Friday, December 23, 2016

What About Harm Reduction?

Currently we have a Recovery Resource Center and we will soon have a 16 bed Detox center, we have a couple of sober living houses all of which is a start in our community


What about REAL Harm Reduction here?

Let's start that conversation can we?

First drug addiction and homelessness go together. Right
now many churches are providing meals, blankets, coats, hat's, scarves, gloves and warm clothing SO what about combining all of the basic needs into harm reduction?

1. What about a place where addicts can go to safely use?

This paraphernalia was found on a s
treet in Martinsburg 
I know this idea sounds crazy but currently they are using in unsafe places. They are already overdosing in run down motels, in a car, inside of and behind stores, in store parking lots, on the streets. And yes, they often die right in their home or yours too.

What if there was a safe haven? A place to come and safely use? Maybe there wouldn't be so many dirty needles disposed around town, in the streets, in the parking lots and in the parks.

Dirty syringes lying around everywhere, found in backyards by little children and being mishandled can lead to public safety crisis!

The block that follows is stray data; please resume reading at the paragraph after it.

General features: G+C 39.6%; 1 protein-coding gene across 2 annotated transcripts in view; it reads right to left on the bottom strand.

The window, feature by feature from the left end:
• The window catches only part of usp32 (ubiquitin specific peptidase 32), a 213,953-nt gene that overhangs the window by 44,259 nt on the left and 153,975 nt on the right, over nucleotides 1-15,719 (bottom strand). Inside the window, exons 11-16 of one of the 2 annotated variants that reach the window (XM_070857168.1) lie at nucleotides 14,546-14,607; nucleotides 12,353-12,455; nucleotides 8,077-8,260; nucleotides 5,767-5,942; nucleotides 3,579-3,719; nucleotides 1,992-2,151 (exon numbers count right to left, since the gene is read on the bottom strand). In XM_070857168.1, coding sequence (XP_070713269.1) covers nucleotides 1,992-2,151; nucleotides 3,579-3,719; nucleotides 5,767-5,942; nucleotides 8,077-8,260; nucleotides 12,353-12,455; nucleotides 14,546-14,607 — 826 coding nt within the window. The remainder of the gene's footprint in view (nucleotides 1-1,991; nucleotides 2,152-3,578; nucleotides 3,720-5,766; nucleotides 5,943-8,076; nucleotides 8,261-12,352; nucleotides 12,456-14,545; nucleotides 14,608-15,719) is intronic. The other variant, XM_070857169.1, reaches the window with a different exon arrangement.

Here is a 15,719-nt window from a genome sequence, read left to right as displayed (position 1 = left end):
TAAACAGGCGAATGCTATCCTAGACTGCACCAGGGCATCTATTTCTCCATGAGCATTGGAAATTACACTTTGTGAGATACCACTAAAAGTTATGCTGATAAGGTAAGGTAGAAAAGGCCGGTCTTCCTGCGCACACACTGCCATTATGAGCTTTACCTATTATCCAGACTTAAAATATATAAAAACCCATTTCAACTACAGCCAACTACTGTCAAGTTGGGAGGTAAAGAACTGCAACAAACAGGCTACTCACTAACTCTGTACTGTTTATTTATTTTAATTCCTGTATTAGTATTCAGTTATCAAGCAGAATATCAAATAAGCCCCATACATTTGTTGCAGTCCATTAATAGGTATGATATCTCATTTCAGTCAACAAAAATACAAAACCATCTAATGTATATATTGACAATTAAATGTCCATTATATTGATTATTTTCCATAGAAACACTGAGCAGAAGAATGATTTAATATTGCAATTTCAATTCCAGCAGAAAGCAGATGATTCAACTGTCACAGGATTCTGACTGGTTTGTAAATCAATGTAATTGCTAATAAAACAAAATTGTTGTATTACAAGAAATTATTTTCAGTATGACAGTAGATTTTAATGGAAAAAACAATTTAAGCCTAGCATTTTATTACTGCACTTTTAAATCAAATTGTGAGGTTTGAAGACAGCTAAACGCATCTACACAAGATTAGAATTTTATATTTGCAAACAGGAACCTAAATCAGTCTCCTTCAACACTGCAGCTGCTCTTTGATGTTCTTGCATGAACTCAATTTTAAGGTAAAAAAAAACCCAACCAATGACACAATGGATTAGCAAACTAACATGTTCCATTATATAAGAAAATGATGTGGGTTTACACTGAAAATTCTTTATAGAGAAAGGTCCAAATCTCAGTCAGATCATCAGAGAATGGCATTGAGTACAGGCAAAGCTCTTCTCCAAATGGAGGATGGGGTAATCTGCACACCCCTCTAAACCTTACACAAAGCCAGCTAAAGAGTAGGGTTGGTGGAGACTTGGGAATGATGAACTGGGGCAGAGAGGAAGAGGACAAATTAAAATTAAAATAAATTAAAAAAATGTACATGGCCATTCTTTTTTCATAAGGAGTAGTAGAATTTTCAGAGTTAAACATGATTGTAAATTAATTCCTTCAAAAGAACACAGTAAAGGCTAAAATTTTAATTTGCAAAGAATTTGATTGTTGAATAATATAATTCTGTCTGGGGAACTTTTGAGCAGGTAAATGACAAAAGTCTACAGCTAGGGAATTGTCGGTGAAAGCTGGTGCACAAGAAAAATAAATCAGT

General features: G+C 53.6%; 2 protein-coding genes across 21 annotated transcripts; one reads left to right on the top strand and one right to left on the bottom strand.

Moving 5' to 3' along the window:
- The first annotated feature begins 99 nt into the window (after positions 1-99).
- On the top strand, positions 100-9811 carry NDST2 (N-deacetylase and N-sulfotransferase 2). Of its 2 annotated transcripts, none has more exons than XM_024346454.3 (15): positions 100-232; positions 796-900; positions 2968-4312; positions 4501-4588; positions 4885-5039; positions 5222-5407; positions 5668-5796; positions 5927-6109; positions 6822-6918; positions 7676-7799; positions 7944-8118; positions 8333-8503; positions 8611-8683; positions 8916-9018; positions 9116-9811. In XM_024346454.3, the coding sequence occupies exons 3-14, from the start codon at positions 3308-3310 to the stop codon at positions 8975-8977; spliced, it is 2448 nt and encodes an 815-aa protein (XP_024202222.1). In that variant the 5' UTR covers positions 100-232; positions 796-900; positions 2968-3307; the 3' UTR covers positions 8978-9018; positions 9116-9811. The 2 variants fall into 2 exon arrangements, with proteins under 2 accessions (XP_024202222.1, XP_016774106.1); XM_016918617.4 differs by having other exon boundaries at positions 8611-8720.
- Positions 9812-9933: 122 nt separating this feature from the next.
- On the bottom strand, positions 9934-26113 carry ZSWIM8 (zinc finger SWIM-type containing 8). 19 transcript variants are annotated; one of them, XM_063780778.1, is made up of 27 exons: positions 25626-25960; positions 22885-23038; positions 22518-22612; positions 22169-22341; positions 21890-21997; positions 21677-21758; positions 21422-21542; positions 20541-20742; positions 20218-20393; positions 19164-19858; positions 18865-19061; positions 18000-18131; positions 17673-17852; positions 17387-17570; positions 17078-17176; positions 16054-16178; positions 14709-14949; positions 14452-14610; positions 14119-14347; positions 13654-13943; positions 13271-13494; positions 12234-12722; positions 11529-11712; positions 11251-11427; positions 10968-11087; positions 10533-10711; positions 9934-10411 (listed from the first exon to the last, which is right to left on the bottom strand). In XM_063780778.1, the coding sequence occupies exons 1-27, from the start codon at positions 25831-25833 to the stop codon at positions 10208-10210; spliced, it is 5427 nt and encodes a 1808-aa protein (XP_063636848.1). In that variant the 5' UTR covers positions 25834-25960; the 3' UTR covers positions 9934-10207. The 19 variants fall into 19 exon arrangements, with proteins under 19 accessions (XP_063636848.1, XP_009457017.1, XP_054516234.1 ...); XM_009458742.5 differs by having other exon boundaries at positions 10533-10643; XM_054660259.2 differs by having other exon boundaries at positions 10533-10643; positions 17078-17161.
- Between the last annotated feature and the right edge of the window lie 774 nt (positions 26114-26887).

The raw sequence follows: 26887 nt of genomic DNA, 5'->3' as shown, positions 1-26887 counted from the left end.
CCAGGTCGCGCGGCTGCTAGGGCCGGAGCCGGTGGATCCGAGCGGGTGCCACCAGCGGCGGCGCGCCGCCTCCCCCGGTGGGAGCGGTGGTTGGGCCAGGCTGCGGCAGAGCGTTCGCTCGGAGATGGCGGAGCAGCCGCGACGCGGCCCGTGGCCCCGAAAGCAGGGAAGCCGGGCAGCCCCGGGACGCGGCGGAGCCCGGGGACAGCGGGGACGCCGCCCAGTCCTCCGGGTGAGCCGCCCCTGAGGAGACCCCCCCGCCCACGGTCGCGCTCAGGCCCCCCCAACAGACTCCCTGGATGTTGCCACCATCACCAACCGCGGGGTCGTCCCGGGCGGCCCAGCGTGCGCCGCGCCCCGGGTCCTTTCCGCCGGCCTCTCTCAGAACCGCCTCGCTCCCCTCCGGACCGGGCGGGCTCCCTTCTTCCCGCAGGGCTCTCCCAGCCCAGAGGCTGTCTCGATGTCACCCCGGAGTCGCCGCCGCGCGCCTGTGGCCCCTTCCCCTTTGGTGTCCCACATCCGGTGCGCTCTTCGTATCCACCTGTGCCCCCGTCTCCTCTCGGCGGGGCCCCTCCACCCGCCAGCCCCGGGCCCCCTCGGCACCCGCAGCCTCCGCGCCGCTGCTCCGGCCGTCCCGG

A safe place that is closely monitored would give them a place to come without fear. YES, this should also include counseling and handing out information and material about treatment, detox, rehabilitation, mental health etc...

I have read the statistics for bigger cities who offer Safe Places and their numbers of overdoses have decreased as well as the numbers of those who are dying from overdose.

A. This should include Free condoms, clean syringes for single use, alcohol wipes and swabs.

B. A means for those addicted to drop off dirty needles and syringes. Currently they throw them on the streets, in the parks, in parking lots etc... Give them a means of disposing their used needles so they don't have to throw them on the streets.

C. A Free Clinic: To offer some screenings such as for HIV and AIDS, blood pressure screenings, testing blood sugar levels, HEP screens, etc...

2. What about a 24/7 DROP OFF BOX for people to drop off old, unused prescriptions.

We currently only have that available two days a year in October for National Drop Off Day. In this crisis National Drop off old prescriptions day should be everyday twenty four hours, seven days a week.

A. Make sure this box is secured with only one person having access. Transparency. A few I have talked with said they don't drop off unused prescriptions because they cannot trust those who watch over the DROP OFF box.

There is more to harm reduction, but these are a few ideas from reading other websites and this is a start.

The pic used belongs to Dee Stotlemyer Pierce, President of the WV Chapter of Biker's Against Heroin

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